I met a guy named Clarence Joseph in Charlotteville, Tobago, around lunch-time in early January. He owned a ‘fish n’ chips’ shack right off of the main road, left of the bus stop that I became so acquainted with every other dusk, right behind the village gas station that had ‘please do not urinate on this wall’ artfully painted on its back side. Even though Clarence’s fish n’ chips were a dollar more expensive than everyone else’s and a few more steps away from the beach, I routinely returned because he’s the only one in Charlotteville who added tons of garlic and ginger and other spices that make my mouth water. Clarence was amicable from the start. He was a man of short stature but kind eyes, and he had an infectious ear-to-ear grin. He would incessantly tell me how much he loves his wife. He was a talker.

After my first visit, I thought I had him pretty much pegged, even though this is a ridiculous notion applicable to those who people-watch (it’s a nicer term for ‘judging’, but hey, we all do it). A lot of us forget that nothing is ever what it seems. We can never fully grasp the complete picture of anything because reality is chock full of complexities that transcend human reach. Just because someone wears their heart on their sleeve and obeys no rules of self-disclosure doesn’t mean I know the whole story just by reading the first lines.

But I chose to ignore this truth at the time and was subsequently shocked when Clarence went from loving his wife to ferociously bashing his lover circa 1975, the one he supposedly fathered a child with. She was from Sweden and she wanted Clarence to move to Stockholm to be with his son. But he refused to leave Tobago. He said: “Fuck her, and fuck my son”, and to Clarence, it seems, that was that. He has a 35-year-old son who he had no interest of meeting. Better yet, he said he had no regrets on the matter. Now, at this point, I just wanted some goddamn fried fish with extra garlic, and I didn’t appreciate such a conversation topic in the midst of my holiday. I didn’t like that a guy who was once so friendly turned out to actually be not-so-friendly. I didn’t like that my fish n’ chips came with a complementary ‘let me bitch about my life ‘ rant (maybe that’s what the extra dollar was for). I didn’t like that he condemned people for being stubborn (i.e. the Swedish lady for not wanting to move to Tobago) when he was clearly the most stubborn ass of them all. I didn’t like that he asked me to research American laptops for him and then organize this information in a ‘concise and neat manner’ and then send it via post along with the ‘2012 Buying Guide’ (prepare yourself for another disappointment, Clarence!). But here I go again, making unfounded presumptions and openly judging Clarence Joseph of Charlotteville, Tobago. I still don’t know him, I don’t know the whole story and never will, and thus, should refrain from applying my own personal dispositions to another’s life. The thing about the idiom ‘tip of the iceberg’ is that, yes, only a small portion of something is exposed and apparent, but I seldom think about just how large the ice is beneath the water’s surface. I know the expression, the meaning, and that it implies that something big and undiscovered and opaque is down there, but I’ll repeat: I seldom think about just how large the ice is. I looked it up. Holy shit. But Tobagonian icebergs are the same that can be found in the rest of the world. Clarence and I and everyone else are on our own paths, after all, and everyone should do and act as they see fit and spare judgements that will always be inherently and inevitably incorrect.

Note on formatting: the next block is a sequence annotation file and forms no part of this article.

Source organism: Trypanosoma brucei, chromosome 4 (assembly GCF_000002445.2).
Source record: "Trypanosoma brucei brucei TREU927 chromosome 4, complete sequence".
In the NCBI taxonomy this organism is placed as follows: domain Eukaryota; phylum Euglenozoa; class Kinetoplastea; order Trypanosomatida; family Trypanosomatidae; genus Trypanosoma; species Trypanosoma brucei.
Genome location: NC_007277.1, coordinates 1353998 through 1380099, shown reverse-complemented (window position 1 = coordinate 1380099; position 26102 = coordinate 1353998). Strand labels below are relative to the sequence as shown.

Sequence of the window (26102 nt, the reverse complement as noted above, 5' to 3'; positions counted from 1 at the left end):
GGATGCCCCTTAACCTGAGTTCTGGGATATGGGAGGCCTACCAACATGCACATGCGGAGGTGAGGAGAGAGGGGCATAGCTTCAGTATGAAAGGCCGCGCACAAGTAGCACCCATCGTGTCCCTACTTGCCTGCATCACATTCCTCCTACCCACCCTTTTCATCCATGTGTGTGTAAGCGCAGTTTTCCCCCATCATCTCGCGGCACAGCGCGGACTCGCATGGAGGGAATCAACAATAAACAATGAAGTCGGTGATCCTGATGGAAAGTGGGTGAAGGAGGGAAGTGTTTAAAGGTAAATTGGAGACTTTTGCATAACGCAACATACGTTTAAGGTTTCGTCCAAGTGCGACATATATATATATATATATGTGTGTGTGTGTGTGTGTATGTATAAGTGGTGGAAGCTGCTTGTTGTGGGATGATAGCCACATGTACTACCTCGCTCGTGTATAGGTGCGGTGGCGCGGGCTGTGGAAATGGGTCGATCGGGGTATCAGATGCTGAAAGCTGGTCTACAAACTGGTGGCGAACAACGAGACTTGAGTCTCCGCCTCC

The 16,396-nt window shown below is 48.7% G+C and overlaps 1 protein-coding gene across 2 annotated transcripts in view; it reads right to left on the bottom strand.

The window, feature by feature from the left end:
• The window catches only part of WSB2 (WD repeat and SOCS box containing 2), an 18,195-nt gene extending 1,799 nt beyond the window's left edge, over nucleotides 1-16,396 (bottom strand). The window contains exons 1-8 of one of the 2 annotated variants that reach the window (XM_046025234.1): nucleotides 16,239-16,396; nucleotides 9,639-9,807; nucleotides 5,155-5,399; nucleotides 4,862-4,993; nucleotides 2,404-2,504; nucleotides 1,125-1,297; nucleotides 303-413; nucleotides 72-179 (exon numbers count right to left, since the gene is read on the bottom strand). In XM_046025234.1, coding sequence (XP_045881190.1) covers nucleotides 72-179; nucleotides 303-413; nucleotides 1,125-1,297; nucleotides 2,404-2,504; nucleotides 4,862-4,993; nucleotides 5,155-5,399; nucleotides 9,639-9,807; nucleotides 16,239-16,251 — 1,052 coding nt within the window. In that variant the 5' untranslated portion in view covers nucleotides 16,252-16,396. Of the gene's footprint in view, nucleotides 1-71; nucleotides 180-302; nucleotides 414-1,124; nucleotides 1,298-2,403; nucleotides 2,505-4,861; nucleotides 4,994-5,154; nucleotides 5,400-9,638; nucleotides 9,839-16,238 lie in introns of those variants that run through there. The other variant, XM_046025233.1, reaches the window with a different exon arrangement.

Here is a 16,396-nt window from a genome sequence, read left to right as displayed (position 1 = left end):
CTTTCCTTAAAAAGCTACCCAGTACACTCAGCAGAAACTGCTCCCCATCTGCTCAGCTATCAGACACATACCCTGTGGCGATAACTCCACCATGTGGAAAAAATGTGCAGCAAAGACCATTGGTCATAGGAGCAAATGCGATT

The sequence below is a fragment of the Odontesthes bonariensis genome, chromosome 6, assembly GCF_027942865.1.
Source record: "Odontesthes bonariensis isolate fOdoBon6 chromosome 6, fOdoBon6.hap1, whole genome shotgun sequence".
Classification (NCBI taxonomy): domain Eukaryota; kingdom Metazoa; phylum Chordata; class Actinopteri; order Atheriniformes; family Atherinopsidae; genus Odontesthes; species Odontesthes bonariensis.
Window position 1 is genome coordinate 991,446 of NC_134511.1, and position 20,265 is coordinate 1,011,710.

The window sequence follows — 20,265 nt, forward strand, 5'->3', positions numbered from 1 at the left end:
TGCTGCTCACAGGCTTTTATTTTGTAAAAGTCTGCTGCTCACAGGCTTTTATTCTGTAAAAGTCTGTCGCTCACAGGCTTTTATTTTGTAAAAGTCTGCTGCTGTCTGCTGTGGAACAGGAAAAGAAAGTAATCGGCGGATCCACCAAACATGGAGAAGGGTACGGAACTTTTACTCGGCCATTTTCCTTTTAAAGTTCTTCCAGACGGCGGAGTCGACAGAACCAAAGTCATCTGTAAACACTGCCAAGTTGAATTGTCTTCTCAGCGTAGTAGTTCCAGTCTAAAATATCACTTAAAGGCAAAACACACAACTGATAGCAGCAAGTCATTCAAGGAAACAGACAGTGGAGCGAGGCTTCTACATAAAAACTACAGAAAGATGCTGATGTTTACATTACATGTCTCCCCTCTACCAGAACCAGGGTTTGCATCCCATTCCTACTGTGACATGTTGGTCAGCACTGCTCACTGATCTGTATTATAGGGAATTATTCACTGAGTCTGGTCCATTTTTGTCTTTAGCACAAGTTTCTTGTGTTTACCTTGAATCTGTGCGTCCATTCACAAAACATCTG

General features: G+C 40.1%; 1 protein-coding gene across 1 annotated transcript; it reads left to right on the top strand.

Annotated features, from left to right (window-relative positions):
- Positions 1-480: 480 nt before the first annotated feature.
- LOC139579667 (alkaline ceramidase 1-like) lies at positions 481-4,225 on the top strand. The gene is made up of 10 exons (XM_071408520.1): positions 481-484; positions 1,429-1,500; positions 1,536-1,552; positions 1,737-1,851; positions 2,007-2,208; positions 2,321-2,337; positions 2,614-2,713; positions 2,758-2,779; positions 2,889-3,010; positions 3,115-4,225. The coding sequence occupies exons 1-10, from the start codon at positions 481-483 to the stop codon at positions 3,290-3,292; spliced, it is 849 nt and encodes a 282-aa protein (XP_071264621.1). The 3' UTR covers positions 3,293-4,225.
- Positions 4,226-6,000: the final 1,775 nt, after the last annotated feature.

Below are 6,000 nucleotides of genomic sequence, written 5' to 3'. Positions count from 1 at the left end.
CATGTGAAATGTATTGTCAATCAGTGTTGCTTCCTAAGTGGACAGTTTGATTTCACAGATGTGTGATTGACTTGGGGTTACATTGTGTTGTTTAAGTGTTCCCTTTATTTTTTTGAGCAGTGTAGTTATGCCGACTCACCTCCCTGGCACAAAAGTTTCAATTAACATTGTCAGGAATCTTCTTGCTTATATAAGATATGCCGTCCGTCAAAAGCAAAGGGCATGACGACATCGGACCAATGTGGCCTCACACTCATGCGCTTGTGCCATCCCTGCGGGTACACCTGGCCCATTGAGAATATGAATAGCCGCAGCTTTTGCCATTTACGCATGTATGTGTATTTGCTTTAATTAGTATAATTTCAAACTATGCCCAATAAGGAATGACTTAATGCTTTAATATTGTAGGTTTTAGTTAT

Anyway, the point of all this: regarding Clarence’s history, the aforementioned one but also his history as a Vietnam vet, he wisely told me: “People need to know how to let go”. And I wholeheartedly agree. As per the photograph, it’s clearly time for me to let go of my old shoes and buy some new ones. TO THE MALL!